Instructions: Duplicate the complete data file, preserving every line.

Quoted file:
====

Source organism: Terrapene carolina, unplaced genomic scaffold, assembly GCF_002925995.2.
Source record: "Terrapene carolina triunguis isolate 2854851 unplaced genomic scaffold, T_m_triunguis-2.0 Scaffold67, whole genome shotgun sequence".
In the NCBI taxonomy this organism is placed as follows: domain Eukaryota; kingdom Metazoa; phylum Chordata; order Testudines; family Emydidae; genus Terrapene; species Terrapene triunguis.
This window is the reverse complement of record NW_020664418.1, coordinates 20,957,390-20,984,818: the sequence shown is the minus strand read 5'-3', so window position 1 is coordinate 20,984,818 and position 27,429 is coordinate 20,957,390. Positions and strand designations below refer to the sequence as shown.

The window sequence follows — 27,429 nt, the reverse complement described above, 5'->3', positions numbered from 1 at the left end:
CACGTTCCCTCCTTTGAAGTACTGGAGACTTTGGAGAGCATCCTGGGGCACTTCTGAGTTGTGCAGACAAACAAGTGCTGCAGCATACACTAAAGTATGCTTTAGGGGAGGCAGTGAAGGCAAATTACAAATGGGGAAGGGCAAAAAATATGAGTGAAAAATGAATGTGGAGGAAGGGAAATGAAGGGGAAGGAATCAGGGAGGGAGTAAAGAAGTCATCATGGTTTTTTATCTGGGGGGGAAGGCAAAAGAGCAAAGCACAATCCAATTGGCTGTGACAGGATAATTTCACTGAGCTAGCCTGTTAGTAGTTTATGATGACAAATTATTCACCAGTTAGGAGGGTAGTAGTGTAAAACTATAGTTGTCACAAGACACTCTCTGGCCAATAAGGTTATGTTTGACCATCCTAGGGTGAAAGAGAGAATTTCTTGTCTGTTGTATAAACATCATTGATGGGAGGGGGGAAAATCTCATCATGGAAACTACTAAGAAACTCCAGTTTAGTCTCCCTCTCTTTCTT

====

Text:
Source organism: Terrapene carolina, unplaced genomic scaffold, assembly GCF_002925995.2.
Source record: "Terrapene carolina triunguis isolate 2854851 unplaced genomic scaffold, T_m_triunguis-2.0 Scaffold67, whole genome shotgun sequence".
In the NCBI taxonomy this organism is placed as follows: domain Eukaryota; kingdom Metazoa; phylum Chordata; order Testudines; family Emydidae; genus Terrapene; species Terrapene triunguis.
This window is the reverse complement of record NW_020664418.1, coordinates 20,957,390-20,984,818: the sequence shown is the minus strand read 5'-3', so window position 1 is coordinate 20,984,818 and position 27,429 is coordinate 20,957,390. Positions and strand designations below refer to the sequence as shown.

The window sequence follows — 27,429 nt, the reverse complement described above, 5'->3', positions numbered from 1 at the left end:
CACGTTCCCTCCTTTGAAGTACTGGAGACTTTGGAGAGCATCCTGGGGCACTTCTGAGTTGTGCAGACAAACAAGTGCTGCAGCATACACTAAAGTATGCTTTAGGGGAGGCAGTGAAGGCAAATTACAAATGGGGAAGGGCAAAAAATATGAGTGAAAAATGAATGTGGAGGAAGGGAAATGAAGGGGAAGGAATCAGGGAGGGAGTAAAGAAGTCATCATGGTTTTTTATCTGGGGGGGAAGGCAAAAGAGCAAAGCACAATCCAATTGGCTGTGACAGGATAATTTCACTGAGCTAGCCTGTTAGTAGTTTATGATGACAAATTATTCACCAGTTAGGAGGGTAGTAGTGTAAAACTATAGTTGTCACAAGACACTCTCTGGCCAATAAGGTTATGTTTGACCATCCTAGGGTGAAAGAGAGAATTTCTTGTCTGTTGTATAAACATCATTGATGGGAGGGGGGAAAATCTCATCATGGAAACTACTAAGAAACTCCAGTTTAGTCTCCCTCTCTTTCTT